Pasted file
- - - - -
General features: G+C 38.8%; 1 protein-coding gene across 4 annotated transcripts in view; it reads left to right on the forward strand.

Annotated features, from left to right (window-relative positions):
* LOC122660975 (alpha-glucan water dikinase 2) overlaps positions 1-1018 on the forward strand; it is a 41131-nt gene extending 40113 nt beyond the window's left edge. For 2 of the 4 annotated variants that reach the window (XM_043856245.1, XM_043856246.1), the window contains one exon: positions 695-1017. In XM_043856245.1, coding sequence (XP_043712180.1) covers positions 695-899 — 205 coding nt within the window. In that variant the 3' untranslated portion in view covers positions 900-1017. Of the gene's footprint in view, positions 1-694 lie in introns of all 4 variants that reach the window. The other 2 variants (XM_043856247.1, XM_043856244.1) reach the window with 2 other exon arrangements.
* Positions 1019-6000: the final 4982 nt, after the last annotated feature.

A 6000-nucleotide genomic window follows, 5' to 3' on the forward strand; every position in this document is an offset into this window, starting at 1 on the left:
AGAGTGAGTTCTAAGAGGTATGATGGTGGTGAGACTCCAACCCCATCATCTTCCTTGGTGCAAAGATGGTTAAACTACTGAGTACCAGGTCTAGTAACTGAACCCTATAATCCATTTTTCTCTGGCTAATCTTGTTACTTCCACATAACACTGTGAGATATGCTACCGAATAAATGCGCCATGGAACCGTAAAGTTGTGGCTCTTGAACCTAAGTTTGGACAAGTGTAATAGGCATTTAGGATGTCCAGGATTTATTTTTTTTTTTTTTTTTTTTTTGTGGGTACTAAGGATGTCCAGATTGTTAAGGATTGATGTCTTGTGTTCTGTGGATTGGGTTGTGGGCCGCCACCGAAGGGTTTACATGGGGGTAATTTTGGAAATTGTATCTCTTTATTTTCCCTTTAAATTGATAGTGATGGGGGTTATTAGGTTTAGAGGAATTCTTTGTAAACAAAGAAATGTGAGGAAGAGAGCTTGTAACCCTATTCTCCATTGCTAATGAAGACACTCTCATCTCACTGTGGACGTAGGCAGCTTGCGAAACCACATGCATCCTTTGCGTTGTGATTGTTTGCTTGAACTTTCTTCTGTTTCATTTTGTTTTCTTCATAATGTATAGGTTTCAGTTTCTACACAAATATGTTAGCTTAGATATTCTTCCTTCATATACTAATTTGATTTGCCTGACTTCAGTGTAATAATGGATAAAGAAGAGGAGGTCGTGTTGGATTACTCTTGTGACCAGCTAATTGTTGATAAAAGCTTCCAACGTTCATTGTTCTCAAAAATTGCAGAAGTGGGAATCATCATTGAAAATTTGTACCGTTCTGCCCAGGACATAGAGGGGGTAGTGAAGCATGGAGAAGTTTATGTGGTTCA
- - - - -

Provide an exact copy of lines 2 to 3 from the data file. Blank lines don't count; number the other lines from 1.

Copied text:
Annotated features, from left to right (window-relative positions):
* LOC122660975 (alpha-glucan water dikinase 2) overlaps positions 1-1018 on the forward strand; it is a 41131-nt gene extending 40113 nt beyond the window's left edge. For 2 of the 4 annotated variants that reach the window (XM_043856245.1, XM_043856246.1), the window contains one exon: positions 695-1017. In XM_043856245.1, coding sequence (XP_043712180.1) covers positions 695-899 — 205 coding nt within the window. In that variant the 3' untranslated portion in view covers positions 900-1017. Of the gene's footprint in view, positions 1-694 lie in introns of all 4 variants that reach the window. The other 2 variants (XM_043856247.1, XM_043856244.1) reach the window with 2 other exon arrangements.